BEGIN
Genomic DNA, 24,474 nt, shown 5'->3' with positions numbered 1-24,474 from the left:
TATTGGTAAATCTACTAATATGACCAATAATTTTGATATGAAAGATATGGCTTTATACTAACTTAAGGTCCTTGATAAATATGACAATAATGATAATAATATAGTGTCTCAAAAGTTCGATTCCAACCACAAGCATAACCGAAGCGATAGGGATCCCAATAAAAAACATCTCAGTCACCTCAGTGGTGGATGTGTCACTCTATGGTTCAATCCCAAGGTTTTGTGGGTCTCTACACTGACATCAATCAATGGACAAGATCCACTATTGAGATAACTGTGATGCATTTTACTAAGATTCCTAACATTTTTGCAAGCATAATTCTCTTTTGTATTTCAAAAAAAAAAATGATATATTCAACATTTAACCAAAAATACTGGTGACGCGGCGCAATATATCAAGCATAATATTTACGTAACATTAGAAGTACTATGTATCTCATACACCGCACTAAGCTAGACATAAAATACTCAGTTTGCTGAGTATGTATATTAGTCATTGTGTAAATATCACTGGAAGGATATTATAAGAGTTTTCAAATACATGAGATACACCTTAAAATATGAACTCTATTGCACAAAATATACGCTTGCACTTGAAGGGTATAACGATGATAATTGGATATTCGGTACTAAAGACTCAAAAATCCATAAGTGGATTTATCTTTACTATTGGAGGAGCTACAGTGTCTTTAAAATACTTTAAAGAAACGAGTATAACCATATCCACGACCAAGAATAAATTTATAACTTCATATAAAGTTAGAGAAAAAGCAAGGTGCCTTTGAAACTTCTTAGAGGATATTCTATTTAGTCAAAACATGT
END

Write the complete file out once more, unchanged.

Genomic DNA, 24,474 nt, shown 5'->3' with positions numbered 1-24,474 from the left:
TATTGGTAAATCTACTAATATGACCAATAATTTTGATATGAAAGATATGGCTTTATACTAACTTAAGGTCCTTGATAAATATGACAATAATGATAATAATATAGTGTCTCAAAAGTTCGATTCCAACCACAAGCATAACCGAAGCGATAGGGATCCCAATAAAAAACATCTCAGTCACCTCAGTGGTGGATGTGTCACTCTATGGTTCAATCCCAAGGTTTTGTGGGTCTCTACACTGACATCAATCAATGGACAAGATCCACTATTGAGATAACTGTGATGCATTTTACTAAGATTCCTAACATTTTTGCAAGCATAATTCTCTTTTGTATTTCAAAAAAAAAAATGATATATTCAACATTTAACCAAAAATACTGGTGACGCGGCGCAATATATCAAGCATAATATTTACGTAACATTAGAAGTACTATGTATCTCATACACCGCACTAAGCTAGACATAAAATACTCAGTTTGCTGAGTATGTATATTAGTCATTGTGTAAATATCACTGGAAGGATATTATAAGAGTTTTCAAATACATGAGATACACCTTAAAATATGAACTCTATTGCACAAAATATACGCTTGCACTTGAAGGGTATAACGATGATAATTGGATATTCGGTACTAAAGACTCAAAAATCCATAAGTGGATTTATCTTTACTATTGGAGGAGCTACAGTGTCTTTAAAATACTTTAAAGAAACGAGTATAACCATATCCACGACCAAGAATAAATTTATAACTTCATATAAAGTTAGAGAAAAAGCAAGGTGCCTTTGAAACTTCTTAGAGGATATTCTATTTAGTCAAAACATGT